The Malta Independent 23 September 2019, Monday

A new endemic species to Malta: the Maltese Ferule

Friday, 4 January 2019, 13:01 Last update: about 10 months ago

A new endemic species has been described from the Maltese Islands, this being unique to our islands, the Environment and Resources Authority said today. This species, known as the Maltese Ferule or il-ferla in Maltese, has been first described scientifically as Ferula melitensis, in the recent scientific publication, Phytotaxa, published on 10 December 2018.

Mix-up with the Common Ferule

This species is unique to the Maltese Islands; and hence is endemic and differs significantly, both morphologically and genetically from the other European and African ferule species, but showing closer links with the Tunisian Ferule (Ferula tunetana), which is also absent from Malta. It is interesting to note that the Tunisian and Maltese Ferules were both originally thought to be the Common Ferule (Ferula communis), with which our new species was previously confused.

Essentially, the Maltese plant is stockier than the Common Ferule, which is absent from Malta, with clear differences in the leaves, flowers, flowering period, fruits and seedlings.

The species is quite commonin Malta, where it grows in different soils and habitats, including local xagħri, fallow or abandoned fields, countryside road verges and xeric grasslands (these being typical of our very dry climate).

Practices and Uses

Traditionally, the species was used for the treatment of dysentery or the treatment of skin infections. However, such uses are discouraged, as the plant can be poisonous if inappropriate dosage is employed.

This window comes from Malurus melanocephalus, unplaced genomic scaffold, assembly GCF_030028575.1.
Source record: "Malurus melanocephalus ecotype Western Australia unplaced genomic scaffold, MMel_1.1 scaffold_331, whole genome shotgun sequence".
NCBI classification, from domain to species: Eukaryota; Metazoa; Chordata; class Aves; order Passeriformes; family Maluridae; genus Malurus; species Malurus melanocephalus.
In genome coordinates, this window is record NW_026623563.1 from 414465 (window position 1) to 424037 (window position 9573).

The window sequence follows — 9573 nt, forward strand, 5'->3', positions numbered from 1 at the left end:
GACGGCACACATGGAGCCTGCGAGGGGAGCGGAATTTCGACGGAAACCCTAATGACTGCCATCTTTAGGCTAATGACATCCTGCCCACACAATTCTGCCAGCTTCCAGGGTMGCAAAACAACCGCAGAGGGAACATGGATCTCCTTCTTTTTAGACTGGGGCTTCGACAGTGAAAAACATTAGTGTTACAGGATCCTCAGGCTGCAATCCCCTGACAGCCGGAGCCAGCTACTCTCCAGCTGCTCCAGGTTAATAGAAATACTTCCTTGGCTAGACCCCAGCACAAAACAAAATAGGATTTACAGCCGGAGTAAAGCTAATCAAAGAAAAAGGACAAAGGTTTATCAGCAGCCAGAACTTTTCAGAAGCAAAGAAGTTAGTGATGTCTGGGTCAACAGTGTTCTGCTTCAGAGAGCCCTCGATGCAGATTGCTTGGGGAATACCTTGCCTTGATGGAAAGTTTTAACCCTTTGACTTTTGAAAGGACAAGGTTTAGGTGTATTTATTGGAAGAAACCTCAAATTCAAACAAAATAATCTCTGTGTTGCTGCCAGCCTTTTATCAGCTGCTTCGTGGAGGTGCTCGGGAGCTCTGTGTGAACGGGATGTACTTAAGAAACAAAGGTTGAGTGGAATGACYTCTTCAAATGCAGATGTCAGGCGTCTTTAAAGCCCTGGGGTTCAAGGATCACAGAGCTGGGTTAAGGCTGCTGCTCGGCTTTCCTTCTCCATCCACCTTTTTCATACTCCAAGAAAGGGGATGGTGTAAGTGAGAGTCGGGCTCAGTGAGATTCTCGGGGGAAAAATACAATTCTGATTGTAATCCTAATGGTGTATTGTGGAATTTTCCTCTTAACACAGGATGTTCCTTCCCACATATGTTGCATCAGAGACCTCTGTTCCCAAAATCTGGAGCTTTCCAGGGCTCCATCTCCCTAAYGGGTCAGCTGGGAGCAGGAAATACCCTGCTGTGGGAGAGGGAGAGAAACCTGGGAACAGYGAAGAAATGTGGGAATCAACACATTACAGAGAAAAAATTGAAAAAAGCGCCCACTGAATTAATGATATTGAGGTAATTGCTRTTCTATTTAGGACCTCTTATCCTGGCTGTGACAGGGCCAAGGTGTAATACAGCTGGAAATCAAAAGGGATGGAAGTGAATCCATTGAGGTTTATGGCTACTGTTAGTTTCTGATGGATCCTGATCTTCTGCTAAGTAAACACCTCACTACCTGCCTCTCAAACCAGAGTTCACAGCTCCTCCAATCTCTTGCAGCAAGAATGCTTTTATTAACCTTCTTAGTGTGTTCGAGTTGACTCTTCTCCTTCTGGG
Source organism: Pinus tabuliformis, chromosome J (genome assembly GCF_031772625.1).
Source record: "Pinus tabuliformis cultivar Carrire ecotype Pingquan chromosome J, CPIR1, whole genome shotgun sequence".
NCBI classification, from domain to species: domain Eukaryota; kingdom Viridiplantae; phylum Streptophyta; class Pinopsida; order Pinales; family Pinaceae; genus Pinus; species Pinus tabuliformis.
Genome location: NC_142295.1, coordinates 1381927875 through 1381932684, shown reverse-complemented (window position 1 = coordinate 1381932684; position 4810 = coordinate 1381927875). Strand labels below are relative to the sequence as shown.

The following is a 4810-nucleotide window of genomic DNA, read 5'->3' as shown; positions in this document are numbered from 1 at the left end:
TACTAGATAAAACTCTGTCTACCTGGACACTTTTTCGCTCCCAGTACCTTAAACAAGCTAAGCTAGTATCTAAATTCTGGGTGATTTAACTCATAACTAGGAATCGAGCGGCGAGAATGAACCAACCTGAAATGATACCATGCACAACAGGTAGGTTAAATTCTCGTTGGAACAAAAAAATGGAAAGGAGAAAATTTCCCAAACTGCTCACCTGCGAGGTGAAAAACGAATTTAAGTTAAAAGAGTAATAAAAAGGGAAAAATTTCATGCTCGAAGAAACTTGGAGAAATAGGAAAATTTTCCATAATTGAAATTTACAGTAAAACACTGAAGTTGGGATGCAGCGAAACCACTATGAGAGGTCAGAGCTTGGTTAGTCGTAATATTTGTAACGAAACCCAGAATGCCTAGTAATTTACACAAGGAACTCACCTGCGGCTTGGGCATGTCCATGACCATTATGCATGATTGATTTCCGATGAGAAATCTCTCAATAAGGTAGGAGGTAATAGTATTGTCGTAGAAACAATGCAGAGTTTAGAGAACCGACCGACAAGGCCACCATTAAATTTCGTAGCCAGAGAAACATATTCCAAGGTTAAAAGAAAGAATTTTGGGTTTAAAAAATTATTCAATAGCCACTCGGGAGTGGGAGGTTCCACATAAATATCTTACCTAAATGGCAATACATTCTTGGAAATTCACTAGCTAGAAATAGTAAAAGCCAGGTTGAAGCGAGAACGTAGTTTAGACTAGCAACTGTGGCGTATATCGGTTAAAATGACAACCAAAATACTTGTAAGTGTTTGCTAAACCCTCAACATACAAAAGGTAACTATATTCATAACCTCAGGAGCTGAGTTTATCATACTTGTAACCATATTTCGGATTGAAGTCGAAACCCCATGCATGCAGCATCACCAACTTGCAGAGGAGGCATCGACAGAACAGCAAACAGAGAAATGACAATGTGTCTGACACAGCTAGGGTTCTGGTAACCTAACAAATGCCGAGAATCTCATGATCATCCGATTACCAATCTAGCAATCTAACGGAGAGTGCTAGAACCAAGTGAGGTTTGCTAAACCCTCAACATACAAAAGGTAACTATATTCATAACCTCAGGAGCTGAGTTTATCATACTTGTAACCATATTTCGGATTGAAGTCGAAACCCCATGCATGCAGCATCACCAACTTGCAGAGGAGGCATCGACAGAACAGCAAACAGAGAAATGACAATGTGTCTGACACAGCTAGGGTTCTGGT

In addition, dried stalks were used to sharpen razor blades or as a substitute of ‘firewood’; indeed, the dried pith was sometimes also used as a slowly-burning tinder.

The ferules are also known to produce compounds that have diverse pharmacological effects, including antibiotic/antimicrobial and compounds used in the treatment of cancer. Indeed, the medicinal potential of these compounds is considered as high, with ferulenol being considered as a lead compound in drug discovery.

Scientific Significance

Apart from the intrinsic value of a new species unique to the Maltese Islands, this species also sheds more information on biogeography (the study of the distribution of species and ecosystems in geographic space and through geological time), in that they confirm the North African affinity of some of our unique flora. The origins of the Maltese Ferule are currently assumed to be due to geographic isolation from North Africa as a result of alternating sea-levels in the period between 5.96 to 5.33 million years ago. This is not the first plant species to confirm such link, since many unique endemic Maltese species show North African affinities, like the Maltese Salt Tree (Darniella melitensis; is-siġra tal-irmied) and the Maltese Fleabane (Chiliadenus bocconei; it-tulliera ta’ Malta).

Research on Biodiversity and Current Protection

The Maltese Fennel is a recent discovery from 2018; confirming the recurrent need of obtaining more information on Malta’s native and endemic biodiversity. The find was made by a team from the Universities of Catania, Palermo and Cagliari, with the lead of Professor Salvatore Brullo of the University of Catania. Prof. Brullo is a lead botanist in the Mediterranean region, and is well renowned in local botanical sphere as he has studied and described many Maltese endemic species.

It is also noted that the Maltese Ferule and many endemic species are protected in terms of the Flora, Fauna and Natural Habitats Protection Regulations (SL 549.44) under the Environment Protection Act (Cap. 549). Should more information be required on permitting considerations, more information is available from

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